Understanding Cat Body Language is important when you live in a multiple cat household. Because a cat’s body language can be quite complex, it can take years to fully understand all of the subtleties. Fortunately, there are a few, very clear indicators of cat emotion that all cat owners can learn to easily understand and interpret. In a multiple-cat household, recognizing these clear signals will be invaluable.
Cat Body language is the primary method of communication for cats. Because we lack tails, whiskers, etc., we humans rely on vocal communication. In other words, we talk to our cats and they learn to communicate verbally with us.
But they still use cat body language to communicate how they feel, especially when they communicate between themselves. Learning this unspoken form of communication will help to increase the bonds of trust and friendship between you and your cats. After all, if they are willing to learn to communicate with us by using our preferred method (vocal), the least we can do is to understand their preferred method of communicating – cat body language.
In a large, multiple cat household, being able to recognize the subtle visual cues of cat body language will go a long way toward keeping the peace between your cats.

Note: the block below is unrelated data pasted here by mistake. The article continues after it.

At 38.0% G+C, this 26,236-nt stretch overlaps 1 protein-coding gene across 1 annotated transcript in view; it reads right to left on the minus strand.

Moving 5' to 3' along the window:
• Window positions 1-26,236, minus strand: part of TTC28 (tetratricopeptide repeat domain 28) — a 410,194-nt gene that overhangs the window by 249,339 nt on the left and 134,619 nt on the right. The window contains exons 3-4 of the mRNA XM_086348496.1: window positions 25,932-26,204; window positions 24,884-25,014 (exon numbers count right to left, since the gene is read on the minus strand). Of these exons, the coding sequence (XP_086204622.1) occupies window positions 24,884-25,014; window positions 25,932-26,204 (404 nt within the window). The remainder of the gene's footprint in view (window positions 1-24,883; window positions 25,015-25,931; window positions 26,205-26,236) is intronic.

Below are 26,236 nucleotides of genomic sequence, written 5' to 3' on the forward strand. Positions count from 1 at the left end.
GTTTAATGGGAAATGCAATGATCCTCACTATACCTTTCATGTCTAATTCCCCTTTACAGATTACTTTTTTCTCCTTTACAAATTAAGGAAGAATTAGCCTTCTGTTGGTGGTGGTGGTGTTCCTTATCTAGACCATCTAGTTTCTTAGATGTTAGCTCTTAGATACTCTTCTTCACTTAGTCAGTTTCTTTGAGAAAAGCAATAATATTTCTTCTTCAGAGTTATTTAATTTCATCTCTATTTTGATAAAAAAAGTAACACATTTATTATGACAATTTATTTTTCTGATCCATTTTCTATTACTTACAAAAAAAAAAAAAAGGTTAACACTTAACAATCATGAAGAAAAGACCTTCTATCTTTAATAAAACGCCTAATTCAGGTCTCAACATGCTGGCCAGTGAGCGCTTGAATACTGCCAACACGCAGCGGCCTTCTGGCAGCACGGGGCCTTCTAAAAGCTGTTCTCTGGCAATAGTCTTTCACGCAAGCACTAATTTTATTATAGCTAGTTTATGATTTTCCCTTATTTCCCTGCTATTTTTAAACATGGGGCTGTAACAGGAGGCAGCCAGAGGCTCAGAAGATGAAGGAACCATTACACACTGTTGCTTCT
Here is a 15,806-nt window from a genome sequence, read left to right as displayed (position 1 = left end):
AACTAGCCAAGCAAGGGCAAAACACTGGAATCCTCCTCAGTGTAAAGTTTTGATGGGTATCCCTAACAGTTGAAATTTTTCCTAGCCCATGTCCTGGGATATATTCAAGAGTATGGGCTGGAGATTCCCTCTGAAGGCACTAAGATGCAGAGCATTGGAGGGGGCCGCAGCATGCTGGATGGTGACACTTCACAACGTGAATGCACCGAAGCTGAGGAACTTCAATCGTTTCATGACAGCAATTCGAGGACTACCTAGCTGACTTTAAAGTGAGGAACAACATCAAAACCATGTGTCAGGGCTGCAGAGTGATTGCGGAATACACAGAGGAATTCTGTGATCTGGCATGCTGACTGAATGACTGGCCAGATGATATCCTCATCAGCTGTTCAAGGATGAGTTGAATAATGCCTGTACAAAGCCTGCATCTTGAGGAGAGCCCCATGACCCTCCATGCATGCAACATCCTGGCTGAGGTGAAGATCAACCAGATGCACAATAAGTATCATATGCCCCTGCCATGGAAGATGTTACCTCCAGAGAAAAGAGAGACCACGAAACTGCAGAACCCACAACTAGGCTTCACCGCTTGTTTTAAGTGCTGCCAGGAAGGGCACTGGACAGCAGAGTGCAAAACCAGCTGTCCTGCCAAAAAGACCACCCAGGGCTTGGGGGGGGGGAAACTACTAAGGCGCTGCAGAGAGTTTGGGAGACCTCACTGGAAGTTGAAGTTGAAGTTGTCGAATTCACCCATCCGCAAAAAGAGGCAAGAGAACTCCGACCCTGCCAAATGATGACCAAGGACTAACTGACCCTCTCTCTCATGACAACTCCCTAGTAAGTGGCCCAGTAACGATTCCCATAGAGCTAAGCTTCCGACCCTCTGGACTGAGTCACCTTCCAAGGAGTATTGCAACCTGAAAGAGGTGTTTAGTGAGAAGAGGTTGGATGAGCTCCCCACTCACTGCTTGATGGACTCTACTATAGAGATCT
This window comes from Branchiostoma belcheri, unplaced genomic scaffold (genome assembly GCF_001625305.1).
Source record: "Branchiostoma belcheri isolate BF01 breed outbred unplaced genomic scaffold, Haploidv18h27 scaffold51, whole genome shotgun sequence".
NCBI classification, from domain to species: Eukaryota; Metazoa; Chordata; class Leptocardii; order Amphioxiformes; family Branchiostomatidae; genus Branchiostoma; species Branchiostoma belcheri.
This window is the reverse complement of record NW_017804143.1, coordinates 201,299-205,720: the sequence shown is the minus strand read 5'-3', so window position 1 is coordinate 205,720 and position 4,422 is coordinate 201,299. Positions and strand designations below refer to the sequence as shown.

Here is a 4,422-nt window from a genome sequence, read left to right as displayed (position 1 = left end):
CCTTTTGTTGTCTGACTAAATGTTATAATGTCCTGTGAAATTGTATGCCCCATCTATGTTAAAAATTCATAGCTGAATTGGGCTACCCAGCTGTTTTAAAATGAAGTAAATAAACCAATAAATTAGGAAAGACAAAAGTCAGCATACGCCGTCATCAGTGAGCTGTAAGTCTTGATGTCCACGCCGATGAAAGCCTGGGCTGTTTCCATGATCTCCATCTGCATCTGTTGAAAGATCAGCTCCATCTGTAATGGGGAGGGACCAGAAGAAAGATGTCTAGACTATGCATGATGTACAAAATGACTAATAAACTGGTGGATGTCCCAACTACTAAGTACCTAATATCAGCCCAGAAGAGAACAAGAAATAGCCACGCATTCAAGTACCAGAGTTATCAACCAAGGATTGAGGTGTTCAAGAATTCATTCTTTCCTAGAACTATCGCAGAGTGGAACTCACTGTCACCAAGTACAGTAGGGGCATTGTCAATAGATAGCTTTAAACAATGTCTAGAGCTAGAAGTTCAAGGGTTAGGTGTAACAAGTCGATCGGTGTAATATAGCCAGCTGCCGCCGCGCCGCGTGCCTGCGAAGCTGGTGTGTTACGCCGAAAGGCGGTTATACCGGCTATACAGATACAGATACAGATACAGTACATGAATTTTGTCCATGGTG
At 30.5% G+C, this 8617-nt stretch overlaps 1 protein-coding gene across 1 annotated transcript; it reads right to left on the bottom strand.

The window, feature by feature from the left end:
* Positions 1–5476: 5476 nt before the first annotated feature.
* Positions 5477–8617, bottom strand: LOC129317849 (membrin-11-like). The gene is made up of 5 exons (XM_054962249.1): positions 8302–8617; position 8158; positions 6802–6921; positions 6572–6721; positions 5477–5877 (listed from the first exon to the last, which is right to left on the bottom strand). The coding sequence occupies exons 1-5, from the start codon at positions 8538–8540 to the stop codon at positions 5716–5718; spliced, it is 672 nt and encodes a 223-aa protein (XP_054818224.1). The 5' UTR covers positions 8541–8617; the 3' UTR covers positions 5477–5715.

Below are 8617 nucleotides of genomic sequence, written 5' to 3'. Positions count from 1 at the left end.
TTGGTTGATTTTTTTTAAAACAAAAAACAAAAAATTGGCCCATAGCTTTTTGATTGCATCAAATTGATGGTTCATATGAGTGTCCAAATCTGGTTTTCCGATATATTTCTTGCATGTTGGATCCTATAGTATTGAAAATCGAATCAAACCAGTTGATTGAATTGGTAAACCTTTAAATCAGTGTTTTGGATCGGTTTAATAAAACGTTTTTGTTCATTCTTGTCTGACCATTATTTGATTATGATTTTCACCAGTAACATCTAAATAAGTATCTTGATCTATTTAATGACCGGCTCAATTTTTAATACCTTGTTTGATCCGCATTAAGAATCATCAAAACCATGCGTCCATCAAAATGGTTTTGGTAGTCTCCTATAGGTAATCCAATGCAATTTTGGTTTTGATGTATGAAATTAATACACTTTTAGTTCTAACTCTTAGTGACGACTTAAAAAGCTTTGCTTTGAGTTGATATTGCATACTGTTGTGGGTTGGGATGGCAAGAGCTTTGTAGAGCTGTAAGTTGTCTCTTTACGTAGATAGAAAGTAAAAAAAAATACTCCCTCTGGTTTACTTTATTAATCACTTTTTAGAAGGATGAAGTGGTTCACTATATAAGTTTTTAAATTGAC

It is important to note that while body language is important when interpreting what a cat is communicating, you should always take everything into consideration including vocalizations and actions. Attempting to decipher a cat’s emotions by observing only one aspect of communication can lead to confusion and misunderstandings. And possibly a few scratches and bites!
‘ARE YOU LOOKIN’ AT ME?!’
Have you ever noticed that cats tend to gravitate toward the one person in the room that doesn’t like cats? There is a reason for that. Cats do not like eye contact, especially with those they don’t know. People who like cats tend to look at the cat, talk to them, try to get their attention, etc. People who don’t like cats tend to ignore the cat. To a cat, this is an invitation to visit.